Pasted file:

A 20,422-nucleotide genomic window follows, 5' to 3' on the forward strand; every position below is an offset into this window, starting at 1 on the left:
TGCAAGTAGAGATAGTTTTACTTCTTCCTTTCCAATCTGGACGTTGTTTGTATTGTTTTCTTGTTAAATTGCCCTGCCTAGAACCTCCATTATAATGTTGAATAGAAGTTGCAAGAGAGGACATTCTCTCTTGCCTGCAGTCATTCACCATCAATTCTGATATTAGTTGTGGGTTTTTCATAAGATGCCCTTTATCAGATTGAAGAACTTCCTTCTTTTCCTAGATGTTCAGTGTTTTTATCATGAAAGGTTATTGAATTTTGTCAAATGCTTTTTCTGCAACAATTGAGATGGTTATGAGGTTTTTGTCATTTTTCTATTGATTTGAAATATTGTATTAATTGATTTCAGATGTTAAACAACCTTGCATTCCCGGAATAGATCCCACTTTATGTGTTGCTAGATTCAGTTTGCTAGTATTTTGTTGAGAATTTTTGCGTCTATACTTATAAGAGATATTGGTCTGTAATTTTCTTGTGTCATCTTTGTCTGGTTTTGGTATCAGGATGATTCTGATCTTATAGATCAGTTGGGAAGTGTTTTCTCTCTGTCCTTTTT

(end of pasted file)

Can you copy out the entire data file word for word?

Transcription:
A 20,422-nucleotide genomic window follows, 5' to 3' on the forward strand; every position below is an offset into this window, starting at 1 on the left:
TGCAAGTAGAGATAGTTTTACTTCTTCCTTTCCAATCTGGACGTTGTTTGTATTGTTTTCTTGTTAAATTGCCCTGCCTAGAACCTCCATTATAATGTTGAATAGAAGTTGCAAGAGAGGACATTCTCTCTTGCCTGCAGTCATTCACCATCAATTCTGATATTAGTTGTGGGTTTTTCATAAGATGCCCTTTATCAGATTGAAGAACTTCCTTCTTTTCCTAGATGTTCAGTGTTTTTATCATGAAAGGTTATTGAATTTTGTCAAATGCTTTTTCTGCAACAATTGAGATGGTTATGAGGTTTTTGTCATTTTTCTATTGATTTGAAATATTGTATTAATTGATTTCAGATGTTAAACAACCTTGCATTCCCGGAATAGATCCCACTTTATGTGTTGCTAGATTCAGTTTGCTAGTATTTTGTTGAGAATTTTTGCGTCTATACTTATAAGAGATATTGGTCTGTAATTTTCTTGTGTCATCTTTGTCTGGTTTTGGTATCAGGATGATTCTGATCTTATAGATCAGTTGGGAAGTGTTTTCTCTCTGTCCTTTTT